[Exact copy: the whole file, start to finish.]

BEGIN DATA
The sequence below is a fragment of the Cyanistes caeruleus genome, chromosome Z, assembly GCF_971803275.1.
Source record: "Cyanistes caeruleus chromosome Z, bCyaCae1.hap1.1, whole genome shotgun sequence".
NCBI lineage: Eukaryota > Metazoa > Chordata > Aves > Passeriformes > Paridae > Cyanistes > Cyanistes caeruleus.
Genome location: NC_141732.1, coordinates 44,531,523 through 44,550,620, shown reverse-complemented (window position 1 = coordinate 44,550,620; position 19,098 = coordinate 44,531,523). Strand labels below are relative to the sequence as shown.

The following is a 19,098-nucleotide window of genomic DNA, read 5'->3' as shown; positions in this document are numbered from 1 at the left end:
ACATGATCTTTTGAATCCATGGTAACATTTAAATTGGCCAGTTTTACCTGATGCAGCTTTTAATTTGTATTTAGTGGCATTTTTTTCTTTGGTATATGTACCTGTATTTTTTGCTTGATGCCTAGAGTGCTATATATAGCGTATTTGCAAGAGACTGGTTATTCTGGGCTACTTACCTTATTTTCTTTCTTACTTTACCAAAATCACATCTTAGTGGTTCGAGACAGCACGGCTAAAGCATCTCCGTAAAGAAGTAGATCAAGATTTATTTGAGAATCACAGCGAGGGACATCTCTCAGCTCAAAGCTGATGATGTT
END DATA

The sequence below is a fragment of the Cyanistes caeruleus genome, chromosome Z, assembly GCF_971803275.1.
Source record: "Cyanistes caeruleus chromosome Z, bCyaCae1.hap1.1, whole genome shotgun sequence".
NCBI lineage: Eukaryota > Metazoa > Chordata > Aves > Passeriformes > Paridae > Cyanistes > Cyanistes caeruleus.
Genome location: NC_141732.1, coordinates 44,531,523 through 44,550,620, shown reverse-complemented (window position 1 = coordinate 44,550,620; position 19,098 = coordinate 44,531,523). Strand labels below are relative to the sequence as shown.

The following is a 19,098-nucleotide window of genomic DNA, read 5'->3' as shown; positions in this document are numbered from 1 at the left end:
ACATGATCTTTTGAATCCATGGTAACATTTAAATTGGCCAGTTTTACCTGATGCAGCTTTTAATTTGTATTTAGTGGCATTTTTTTCTTTGGTATATGTACCTGTATTTTTTGCTTGATGCCTAGAGTGCTATATATAGCGTATTTGCAAGAGACTGGTTATTCTGGGCTACTTACCTTATTTTCTTTCTTACTTTACCAAAATCACATCTTAGTGGTTCGAGACAGCACGGCTAAAGCATCTCCGTAAAGAAGTAGATCAAGATTTATTTGAGAATCACAGCGAGGGACATCTCTCAGCTCAAAGCTGATGATGTT